JEL: H0 J7 R0 R2
    Date: 2005–01
  13. By: Tae Hoon Oum (Sauder School of Business, University of British Columbia); Xiaowen Fu (University of British Columbia); Mark Lijesen (CPB Netherlands Bureau for Economic Policy Analysis)
    Abstract: Despite the airport privatization and deregulation trend in recent years, whether or not the privatized or commercialized airports should be left unregulated is still an open question. Related to this issue, one question that has received a very little attention to date is if and how pricing behavior of unregulated airports affect downstream airline competition, especially the competition between airlines offering differentiated services such as the case of full service airlines (FSA) vis-a-vis low cost carriers (LCC). If the upstream monopoly (airport) hinders downstream (airline) competition, the welfare effects of the upstream unregulated monopoly may be much larger than initially suspected. This aspect of airport pricing has not been formally incorporated in the debate on airport price regulation. In this paper, we study a duopoly model to capture the differential competitive effects of changing airport user charges on FSAs and LCCs. By making reasonable assumptions on differential price elasticities, unit costs and competitive behavior as manifested by firmspecific conduct parameters, we perform numerical simulations to measure differential effects on an FSA and an LCC of increasing airside user charge by an unregulated upstream monopolist airport. Our analytical and numerical results suggest existence of the asymmetric effects of an airport's monopoly pricing on LCC and FSA. That is, LCCs suffer more from an identical cost increase than FSAs and are, therefore, more vulnerable to monopolistic pricing practices of an unregulated airport. This implies that unregulated airport pricing would reduce the extent of competition in downstream airline markets, and thus, cause a further detrimental effect on welfare over and above the first-order dead weight loss of airport's monopolistic pricing. Considering that LCCs have brought considerable reduction of average fares and the associated welfare gains, it is important for the governments to take into account of these asymmetric effects of increasing airport user charges on FSAs and LCCs when they consider the form and extent of regulation or deregulation. Although our model and simulation work deal specifically with the effect of airport pricing on downstream airline markets, our framework of analysis may be applicable to analysis of any policy affecting costs of FSAs and LCCs including security levies as well as potentially adaptable to other upstream-downstream industry cases.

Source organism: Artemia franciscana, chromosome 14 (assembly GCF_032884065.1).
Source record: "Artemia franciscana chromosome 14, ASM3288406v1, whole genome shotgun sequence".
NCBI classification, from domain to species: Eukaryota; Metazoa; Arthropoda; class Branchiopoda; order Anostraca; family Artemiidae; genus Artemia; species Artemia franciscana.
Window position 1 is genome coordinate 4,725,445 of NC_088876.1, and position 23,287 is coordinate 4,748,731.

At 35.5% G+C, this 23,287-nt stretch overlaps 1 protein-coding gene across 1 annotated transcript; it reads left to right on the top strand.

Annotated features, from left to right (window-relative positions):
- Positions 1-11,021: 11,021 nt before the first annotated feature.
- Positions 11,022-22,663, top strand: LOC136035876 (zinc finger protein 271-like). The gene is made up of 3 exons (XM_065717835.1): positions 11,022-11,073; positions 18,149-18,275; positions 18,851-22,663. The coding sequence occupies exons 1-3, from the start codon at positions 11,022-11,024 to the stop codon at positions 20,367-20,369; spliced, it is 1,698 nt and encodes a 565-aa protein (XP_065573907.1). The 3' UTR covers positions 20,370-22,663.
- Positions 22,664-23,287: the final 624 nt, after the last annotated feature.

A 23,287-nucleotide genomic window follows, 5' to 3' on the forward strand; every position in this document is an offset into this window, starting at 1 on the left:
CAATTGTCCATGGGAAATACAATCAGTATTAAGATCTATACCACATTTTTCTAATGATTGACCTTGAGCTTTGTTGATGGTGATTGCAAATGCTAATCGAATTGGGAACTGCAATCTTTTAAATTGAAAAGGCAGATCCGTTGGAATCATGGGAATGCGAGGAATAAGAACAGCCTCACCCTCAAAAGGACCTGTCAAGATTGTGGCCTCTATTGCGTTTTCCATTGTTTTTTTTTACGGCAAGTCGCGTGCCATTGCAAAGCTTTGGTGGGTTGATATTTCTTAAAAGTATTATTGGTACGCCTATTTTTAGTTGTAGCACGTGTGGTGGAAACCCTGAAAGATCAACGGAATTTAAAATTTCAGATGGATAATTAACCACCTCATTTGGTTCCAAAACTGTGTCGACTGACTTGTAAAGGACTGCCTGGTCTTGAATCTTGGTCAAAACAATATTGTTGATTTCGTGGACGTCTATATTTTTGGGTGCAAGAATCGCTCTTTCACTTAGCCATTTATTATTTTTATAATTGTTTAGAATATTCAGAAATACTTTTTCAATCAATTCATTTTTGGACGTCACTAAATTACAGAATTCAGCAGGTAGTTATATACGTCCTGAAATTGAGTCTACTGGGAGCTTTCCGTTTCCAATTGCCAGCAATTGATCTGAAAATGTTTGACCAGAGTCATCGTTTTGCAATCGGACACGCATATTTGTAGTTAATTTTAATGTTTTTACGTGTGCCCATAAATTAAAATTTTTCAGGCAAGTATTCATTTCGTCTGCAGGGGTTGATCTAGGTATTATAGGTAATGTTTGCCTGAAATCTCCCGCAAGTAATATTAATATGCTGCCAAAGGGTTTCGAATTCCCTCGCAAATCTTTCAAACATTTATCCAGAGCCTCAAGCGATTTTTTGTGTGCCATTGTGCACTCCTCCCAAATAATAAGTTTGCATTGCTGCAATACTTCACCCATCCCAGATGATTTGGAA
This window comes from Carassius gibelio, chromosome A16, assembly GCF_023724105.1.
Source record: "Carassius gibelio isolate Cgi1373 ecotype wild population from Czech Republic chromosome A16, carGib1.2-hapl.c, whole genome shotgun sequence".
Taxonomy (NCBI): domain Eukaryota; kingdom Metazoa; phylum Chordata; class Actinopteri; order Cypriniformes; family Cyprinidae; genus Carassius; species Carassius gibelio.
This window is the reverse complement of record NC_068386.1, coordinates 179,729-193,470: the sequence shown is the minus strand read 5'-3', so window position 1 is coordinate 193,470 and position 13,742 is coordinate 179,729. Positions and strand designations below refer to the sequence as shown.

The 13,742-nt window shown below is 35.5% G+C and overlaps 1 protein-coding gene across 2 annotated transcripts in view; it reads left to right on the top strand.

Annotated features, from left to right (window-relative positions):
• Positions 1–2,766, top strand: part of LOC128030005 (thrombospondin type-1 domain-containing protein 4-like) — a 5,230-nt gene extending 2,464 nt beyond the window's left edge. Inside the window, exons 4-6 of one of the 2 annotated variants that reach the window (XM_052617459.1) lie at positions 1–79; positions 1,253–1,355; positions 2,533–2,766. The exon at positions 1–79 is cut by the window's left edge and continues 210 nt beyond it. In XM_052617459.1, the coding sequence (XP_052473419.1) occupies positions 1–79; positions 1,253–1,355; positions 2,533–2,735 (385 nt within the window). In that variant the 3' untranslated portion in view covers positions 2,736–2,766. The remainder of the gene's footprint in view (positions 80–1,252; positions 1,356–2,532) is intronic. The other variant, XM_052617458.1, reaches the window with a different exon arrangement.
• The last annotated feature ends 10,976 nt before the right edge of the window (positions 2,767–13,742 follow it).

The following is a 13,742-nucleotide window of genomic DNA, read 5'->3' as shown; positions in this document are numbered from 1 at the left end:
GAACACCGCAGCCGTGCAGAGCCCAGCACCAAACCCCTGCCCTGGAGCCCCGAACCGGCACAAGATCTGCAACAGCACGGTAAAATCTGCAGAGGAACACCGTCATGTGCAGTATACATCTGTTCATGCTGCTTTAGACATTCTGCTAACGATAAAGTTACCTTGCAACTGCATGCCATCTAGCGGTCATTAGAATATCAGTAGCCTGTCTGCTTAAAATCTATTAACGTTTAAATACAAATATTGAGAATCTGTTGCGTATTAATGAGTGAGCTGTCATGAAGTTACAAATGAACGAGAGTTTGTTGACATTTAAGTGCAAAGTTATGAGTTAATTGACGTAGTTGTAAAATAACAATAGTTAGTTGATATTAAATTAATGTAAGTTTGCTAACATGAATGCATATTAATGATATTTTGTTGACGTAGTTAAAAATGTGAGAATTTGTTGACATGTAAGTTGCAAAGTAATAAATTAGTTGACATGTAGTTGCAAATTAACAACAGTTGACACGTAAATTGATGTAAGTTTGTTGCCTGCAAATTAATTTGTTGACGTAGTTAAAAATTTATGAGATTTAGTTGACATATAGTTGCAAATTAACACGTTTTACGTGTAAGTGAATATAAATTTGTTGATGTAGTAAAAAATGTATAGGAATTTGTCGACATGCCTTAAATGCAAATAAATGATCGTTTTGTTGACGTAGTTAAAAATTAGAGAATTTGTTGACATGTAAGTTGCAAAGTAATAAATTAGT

Date: 2005–01
  14. By: Jesper Jensen; Thomas F. Rutherford; David G. Tarr (World Bank)
    Abstract: In World Trade Organization (WTO) accession negotiations, telecommunications is always a sector that receives close scrutiny by the WTO Working Party, and the extent of market access and nondiscriminatory treatment of multinational telecommunications companies in Russia has been a significant issue in Russia’s accession negotiations. Jensen, Rutherford, and Tarr use a computable general equilibrium model of the Russian economy to assess the role of telecommunications in the discussions regarding Russian accession to the WTO. The results show that reduction of barriers to foreign direct investment in telecommunications will bring substantial gains to the Russian economy, including an increase in the productivity of Russian labor and capital. Despite the fact that multinationals use Russian labor less intensively than Russian firms, demand for Russian labor employed in telecommunications should increase, following reductions in barriers to foreign direct investment that are included in the context of WTO accession. This is because the overall demand for telecommunication services should increase due to the growth effects of the liberalization of barriers against foreign direct investment generally and the reduction in tariffs. Russian capital owners in telecommunications will likely be sought as joint venture partners and can restructure and obtain gains as partners with foreign firms. Wholly owned Russian firms are likely to experience losses. This paper—a product of the Trade Team, Development Research Group—is part of a larger effort in the group to assess the consequences of liberalization of barriers against foreign direct investment in services.
    Keywords: International Economics
    Date: 2005–01–26